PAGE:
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Book Review: What Color Is Your Parachute? A Practical Manual for Job-Hunters and Career-Changers
September 16, 2019
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With more than 10 million copies sold in 28 countries, the world’s most popular job-search book is updated for 2019, tailoring Richard Bolles’s long-trusted guidance with up-to-the-minute information and advice for today’s job-hunters and career-changers.

In today’s complex job-market, the time-tested advice of What Color Is Your Parachute? is needed more than ever.

Recent grads facing a changing economic landscape, workers laid off mid-career, and people searching for an inspiring work-life change all look to career guru Richard N. Bolles for support, encouragement, and advice on which job-hunt strategies workand which don’t.

This revised edition combines classic elements like the famed Flower Exercise with updated tips on social media and search tactics.

Bolles demystifies the entire job-search process, from writing resumes to interviewing to networking, expertly guiding job-hunters toward their dream job.

The book walks you through every step of the process, from designing your resume to networking and figuring out which careers make sense for your personality style.

Career Change Toolkit
August 19, 2019
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Activities and advice to help your clients explore career options and make it happen!

This Toolkit will help your clients:

  • Work out whether it’s time for a career change 
  • Explore what it is they want to change
  • Think through options which match their strengths, interests and values
  • Consider alternatives to a complete career change
  • Work out how feasible a change would be and what is involved
  • Implement specific strategies to make it happen.

https://www.jobs.ac.uk/media/pdf/careers/resources/career-change-toolkit.pdf

Why Mid-Life Could be the Best Time to Change Careers in Canada
June 12, 2019
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Record low unemployment, innovation, longer careers just some reasons middle-aged workers can find new paths. An article by Brandie Weikle is a senior writer for CBC News based in Toronto.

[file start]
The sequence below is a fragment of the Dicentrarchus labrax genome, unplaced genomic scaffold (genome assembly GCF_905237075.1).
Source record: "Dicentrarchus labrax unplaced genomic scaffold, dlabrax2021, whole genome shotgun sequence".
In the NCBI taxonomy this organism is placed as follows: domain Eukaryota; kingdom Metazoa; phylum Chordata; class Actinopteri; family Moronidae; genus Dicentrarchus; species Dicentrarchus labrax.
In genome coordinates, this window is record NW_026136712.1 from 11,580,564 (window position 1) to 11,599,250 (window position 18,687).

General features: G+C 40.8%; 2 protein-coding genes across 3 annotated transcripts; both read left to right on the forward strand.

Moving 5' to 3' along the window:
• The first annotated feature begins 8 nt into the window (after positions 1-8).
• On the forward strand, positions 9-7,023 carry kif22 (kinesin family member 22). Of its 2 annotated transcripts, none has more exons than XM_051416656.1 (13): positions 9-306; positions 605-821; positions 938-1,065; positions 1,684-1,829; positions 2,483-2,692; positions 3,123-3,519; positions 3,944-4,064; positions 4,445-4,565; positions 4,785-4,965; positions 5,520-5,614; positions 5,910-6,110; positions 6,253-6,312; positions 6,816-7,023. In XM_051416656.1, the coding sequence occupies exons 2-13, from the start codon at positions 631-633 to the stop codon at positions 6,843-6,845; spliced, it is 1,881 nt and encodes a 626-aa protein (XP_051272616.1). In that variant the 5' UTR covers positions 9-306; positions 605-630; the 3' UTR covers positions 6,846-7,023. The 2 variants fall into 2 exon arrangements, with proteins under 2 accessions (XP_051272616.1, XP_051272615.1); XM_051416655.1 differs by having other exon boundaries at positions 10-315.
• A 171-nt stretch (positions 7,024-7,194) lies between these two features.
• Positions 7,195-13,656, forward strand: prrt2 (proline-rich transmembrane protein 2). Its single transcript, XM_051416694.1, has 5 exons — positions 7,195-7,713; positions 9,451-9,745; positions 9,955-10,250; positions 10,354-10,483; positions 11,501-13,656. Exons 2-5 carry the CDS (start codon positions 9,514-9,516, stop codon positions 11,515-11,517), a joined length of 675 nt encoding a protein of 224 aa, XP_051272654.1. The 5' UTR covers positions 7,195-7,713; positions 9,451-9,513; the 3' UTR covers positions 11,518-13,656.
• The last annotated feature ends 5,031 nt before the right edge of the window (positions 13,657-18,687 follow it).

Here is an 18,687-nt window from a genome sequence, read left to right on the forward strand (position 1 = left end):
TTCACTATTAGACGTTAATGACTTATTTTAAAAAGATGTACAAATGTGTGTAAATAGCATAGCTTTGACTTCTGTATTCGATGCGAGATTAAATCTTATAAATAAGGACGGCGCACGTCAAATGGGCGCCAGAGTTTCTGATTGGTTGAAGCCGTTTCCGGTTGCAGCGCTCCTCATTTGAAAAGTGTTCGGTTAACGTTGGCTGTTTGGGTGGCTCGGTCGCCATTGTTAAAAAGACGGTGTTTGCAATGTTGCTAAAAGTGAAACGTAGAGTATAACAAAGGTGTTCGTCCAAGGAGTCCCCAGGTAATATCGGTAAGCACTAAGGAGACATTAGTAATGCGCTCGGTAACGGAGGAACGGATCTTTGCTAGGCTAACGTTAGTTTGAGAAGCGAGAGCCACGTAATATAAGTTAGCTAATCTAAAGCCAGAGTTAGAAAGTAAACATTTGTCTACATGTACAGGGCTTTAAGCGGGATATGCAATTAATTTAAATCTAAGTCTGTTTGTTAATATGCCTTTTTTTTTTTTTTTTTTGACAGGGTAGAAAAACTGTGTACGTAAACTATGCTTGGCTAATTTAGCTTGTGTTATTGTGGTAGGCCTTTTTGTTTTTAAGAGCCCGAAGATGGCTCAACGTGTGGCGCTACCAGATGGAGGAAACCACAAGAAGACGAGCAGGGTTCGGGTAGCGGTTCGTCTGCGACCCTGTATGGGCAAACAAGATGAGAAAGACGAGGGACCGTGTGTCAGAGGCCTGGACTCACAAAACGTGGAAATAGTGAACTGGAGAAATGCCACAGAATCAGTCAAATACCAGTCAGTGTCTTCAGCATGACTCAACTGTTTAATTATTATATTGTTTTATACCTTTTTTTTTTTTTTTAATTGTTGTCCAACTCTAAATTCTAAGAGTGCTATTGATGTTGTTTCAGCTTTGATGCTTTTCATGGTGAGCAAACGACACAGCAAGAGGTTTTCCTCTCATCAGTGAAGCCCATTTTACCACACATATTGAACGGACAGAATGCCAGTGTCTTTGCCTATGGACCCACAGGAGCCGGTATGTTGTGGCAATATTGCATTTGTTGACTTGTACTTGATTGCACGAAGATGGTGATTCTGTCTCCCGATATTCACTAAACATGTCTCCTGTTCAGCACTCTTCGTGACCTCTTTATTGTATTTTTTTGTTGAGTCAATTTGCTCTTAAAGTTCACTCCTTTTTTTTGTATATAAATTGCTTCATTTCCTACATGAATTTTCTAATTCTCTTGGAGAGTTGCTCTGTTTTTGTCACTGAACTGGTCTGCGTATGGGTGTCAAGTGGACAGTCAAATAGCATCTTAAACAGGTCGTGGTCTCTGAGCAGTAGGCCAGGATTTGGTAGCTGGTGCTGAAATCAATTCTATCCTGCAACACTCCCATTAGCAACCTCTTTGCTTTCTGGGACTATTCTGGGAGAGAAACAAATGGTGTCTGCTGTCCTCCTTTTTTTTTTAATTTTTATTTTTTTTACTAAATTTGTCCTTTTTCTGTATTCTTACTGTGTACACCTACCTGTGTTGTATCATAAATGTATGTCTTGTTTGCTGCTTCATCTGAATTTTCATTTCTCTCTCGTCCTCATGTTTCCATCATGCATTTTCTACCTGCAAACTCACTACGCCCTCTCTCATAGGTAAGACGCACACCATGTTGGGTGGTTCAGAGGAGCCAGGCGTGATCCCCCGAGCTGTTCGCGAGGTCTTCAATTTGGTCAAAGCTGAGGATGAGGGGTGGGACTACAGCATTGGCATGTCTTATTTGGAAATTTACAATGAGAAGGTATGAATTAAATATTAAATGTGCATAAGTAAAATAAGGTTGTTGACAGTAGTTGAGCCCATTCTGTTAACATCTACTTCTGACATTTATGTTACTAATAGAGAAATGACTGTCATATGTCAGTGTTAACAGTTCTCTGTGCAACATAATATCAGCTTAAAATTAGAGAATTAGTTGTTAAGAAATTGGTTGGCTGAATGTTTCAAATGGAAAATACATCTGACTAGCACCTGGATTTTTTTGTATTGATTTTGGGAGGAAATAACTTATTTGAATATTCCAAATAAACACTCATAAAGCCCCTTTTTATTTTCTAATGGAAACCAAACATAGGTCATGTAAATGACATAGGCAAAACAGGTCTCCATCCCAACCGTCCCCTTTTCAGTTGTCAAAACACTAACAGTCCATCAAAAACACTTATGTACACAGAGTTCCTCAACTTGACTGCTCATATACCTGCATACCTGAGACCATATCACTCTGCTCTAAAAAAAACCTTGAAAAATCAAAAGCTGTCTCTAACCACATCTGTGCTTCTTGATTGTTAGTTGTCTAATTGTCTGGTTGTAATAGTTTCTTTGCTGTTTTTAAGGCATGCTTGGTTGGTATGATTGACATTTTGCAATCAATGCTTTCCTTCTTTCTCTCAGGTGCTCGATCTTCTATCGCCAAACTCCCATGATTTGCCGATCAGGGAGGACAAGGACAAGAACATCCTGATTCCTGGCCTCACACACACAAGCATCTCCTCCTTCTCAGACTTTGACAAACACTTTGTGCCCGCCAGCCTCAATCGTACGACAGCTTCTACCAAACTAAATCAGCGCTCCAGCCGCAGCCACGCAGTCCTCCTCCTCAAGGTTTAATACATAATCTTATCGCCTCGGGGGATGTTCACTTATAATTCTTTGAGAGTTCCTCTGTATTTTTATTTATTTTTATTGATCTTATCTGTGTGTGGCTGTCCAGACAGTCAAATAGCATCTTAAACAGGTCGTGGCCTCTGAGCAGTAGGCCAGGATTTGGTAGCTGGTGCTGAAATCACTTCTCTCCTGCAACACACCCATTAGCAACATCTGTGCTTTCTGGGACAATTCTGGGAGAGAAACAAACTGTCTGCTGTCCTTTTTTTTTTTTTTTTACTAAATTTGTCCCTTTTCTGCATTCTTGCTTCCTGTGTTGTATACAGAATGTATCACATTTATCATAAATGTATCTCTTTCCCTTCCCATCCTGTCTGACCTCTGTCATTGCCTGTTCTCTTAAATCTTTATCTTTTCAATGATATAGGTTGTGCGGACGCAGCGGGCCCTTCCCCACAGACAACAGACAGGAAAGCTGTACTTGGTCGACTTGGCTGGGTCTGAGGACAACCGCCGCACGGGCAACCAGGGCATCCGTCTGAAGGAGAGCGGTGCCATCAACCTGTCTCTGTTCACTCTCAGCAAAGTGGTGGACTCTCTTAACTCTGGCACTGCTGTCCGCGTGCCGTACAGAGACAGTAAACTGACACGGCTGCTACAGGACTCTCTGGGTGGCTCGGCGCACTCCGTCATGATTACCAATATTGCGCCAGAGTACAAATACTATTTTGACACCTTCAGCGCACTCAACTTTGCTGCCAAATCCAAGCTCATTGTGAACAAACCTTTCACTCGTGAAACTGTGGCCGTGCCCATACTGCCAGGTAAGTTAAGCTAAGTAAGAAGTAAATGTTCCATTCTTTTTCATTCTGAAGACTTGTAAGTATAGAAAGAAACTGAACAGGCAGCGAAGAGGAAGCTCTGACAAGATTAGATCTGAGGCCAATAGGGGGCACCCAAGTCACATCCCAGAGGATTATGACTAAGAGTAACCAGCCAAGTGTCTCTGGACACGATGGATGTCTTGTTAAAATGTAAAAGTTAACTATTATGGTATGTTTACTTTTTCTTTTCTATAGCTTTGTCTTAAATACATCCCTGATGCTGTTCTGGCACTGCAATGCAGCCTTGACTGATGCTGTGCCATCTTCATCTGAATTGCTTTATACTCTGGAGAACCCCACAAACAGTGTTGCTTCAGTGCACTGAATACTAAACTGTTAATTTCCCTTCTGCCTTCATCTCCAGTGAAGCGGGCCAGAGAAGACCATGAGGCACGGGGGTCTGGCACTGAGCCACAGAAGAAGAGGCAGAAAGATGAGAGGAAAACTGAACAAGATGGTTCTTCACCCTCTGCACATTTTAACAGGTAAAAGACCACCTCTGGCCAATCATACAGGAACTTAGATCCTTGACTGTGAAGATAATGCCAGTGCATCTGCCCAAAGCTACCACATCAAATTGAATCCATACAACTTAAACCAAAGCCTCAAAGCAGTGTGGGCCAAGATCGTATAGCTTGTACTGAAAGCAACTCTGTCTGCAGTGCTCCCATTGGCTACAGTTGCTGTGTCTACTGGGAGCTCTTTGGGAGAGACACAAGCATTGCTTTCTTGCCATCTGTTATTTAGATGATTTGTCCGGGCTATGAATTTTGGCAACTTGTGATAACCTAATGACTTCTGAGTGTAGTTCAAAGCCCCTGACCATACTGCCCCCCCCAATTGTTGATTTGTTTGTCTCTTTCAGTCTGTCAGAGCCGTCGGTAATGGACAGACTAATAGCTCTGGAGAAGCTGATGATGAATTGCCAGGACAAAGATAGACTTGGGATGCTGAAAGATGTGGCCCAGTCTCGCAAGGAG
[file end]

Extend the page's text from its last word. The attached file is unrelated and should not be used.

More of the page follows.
While there isn’t widespread data available on career change and the ages at which it occurs, Statistics Canada does track the number of consecutive months Canadians have worked for their current employer.

Some of that data, analyzed by the Labour Market Information Council (LMIC) in Ottawa and provided to CBC News, shows that among workers 45 and older, average time on the job started to drop in 2017.

Though those numbers don’t differentiate between job changes and career shifts, the shorter tenures may indicate more career change — or at least the labour market conditions that help support it. Read more

Leaving the Only Job You’ve Ever Had
August 20, 2018
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The following article by Caroline Rodrigue may be of interest to those clients looking for a career change.

Are you interested in making a career change but you’re feeling a bit paralyzed because you’ve never done that before? Like never ever?

If you’ve been in the same job (or with the same organization) for most of your working life, it can be downright scary to consider a job search. And sure, things have changed in the last 10, 20, or 30 years, but that doesn’t mean you can’t adapt and thrive!

Here are some tips for embracing a first-time job change and how to celebrate your new chapter.

Embracing change, for the first time

You’ve invested a lot of yourself into this one organization because you thought that, perhaps you’ll retire from the desk you’re sitting at right now. But things change and for whatever reason, you’re ready to move on.

The road ahead is unknown, and overcoming social stigmas of what is age- or life-stage appropriate may be challenging, so keep your eyes on the prize and embrace the chance to change it up! An opportunity to reinvent yourself is worth a few ruffled feathers.

Figure out where you want to go Read more